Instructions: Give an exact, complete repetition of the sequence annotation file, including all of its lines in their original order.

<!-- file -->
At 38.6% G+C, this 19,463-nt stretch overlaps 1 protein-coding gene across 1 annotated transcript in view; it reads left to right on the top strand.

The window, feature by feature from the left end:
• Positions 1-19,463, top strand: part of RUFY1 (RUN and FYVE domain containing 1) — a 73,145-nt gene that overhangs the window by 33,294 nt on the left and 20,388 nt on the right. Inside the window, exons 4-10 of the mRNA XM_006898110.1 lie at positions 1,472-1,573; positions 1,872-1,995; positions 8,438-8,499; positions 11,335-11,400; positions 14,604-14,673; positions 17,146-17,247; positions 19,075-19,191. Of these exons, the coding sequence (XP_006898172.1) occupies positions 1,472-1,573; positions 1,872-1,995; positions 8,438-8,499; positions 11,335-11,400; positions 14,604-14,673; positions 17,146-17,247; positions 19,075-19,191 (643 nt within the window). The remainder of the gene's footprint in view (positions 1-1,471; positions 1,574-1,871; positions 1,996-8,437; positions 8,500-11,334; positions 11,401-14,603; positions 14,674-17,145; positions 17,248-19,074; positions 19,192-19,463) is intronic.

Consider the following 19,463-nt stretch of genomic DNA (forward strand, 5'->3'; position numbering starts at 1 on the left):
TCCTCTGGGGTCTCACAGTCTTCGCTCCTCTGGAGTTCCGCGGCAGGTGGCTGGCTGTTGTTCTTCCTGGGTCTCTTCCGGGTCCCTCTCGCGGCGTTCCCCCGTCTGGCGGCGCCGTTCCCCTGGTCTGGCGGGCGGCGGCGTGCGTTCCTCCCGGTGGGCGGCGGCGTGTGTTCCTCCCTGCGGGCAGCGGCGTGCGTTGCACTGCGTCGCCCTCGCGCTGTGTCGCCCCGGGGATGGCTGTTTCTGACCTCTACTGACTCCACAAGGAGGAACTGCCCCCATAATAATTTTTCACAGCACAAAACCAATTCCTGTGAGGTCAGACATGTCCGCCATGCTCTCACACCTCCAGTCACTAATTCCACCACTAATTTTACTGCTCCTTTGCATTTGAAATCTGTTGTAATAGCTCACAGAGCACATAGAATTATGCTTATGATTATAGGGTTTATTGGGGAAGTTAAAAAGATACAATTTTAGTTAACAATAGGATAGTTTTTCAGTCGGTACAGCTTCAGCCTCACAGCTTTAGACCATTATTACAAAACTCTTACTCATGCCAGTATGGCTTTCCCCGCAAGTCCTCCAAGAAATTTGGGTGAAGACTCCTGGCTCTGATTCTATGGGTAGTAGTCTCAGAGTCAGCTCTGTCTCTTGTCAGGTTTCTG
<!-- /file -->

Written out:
At 38.6% G+C, this 19,463-nt stretch overlaps 1 protein-coding gene across 1 annotated transcript in view; it reads left to right on the top strand.

The window, feature by feature from the left end:
• Positions 1-19,463, top strand: part of RUFY1 (RUN and FYVE domain containing 1) — a 73,145-nt gene that overhangs the window by 33,294 nt on the left and 20,388 nt on the right. Inside the window, exons 4-10 of the mRNA XM_006898110.1 lie at positions 1,472-1,573; positions 1,872-1,995; positions 8,438-8,499; positions 11,335-11,400; positions 14,604-14,673; positions 17,146-17,247; positions 19,075-19,191. Of these exons, the coding sequence (XP_006898172.1) occupies positions 1,472-1,573; positions 1,872-1,995; positions 8,438-8,499; positions 11,335-11,400; positions 14,604-14,673; positions 17,146-17,247; positions 19,075-19,191 (643 nt within the window). The remainder of the gene's footprint in view (positions 1-1,471; positions 1,574-1,871; positions 1,996-8,437; positions 8,500-11,334; positions 11,401-14,603; positions 14,674-17,145; positions 17,248-19,074; positions 19,192-19,463) is intronic.

Consider the following 19,463-nt stretch of genomic DNA (forward strand, 5'->3'; position numbering starts at 1 on the left):
TCCTCTGGGGTCTCACAGTCTTCGCTCCTCTGGAGTTCCGCGGCAGGTGGCTGGCTGTTGTTCTTCCTGGGTCTCTTCCGGGTCCCTCTCGCGGCGTTCCCCCGTCTGGCGGCGCCGTTCCCCTGGTCTGGCGGGCGGCGGCGTGCGTTCCTCCCGGTGGGCGGCGGCGTGTGTTCCTCCCTGCGGGCAGCGGCGTGCGTTGCACTGCGTCGCCCTCGCGCTGTGTCGCCCCGGGGATGGCTGTTTCTGACCTCTACTGACTCCACAAGGAGGAACTGCCCCCATAATAATTTTTCACAGCACAAAACCAATTCCTGTGAGGTCAGACATGTCCGCCATGCTCTCACACCTCCAGTCACTAATTCCACCACTAATTTTACTGCTCCTTTGCATTTGAAATCTGTTGTAATAGCTCACAGAGCACATAGAATTATGCTTATGATTATAGGGTTTATTGGGGAAGTTAAAAAGATACAATTTTAGTTAACAATAGGATAGTTTTTCAGTCGGTACAGCTTCAGCCTCACAGCTTTAGACCATTATTACAAAACTCTTACTCATGCCAGTATGGCTTTCCCCGCAAGTCCTCCAAGAAATTTGGGTGAAGACTCCTGGCTCTGATTCTATGGGTAGTAGTCTCAGAGTCAGCTCTGTCTCTTGTCAGGTTTCTG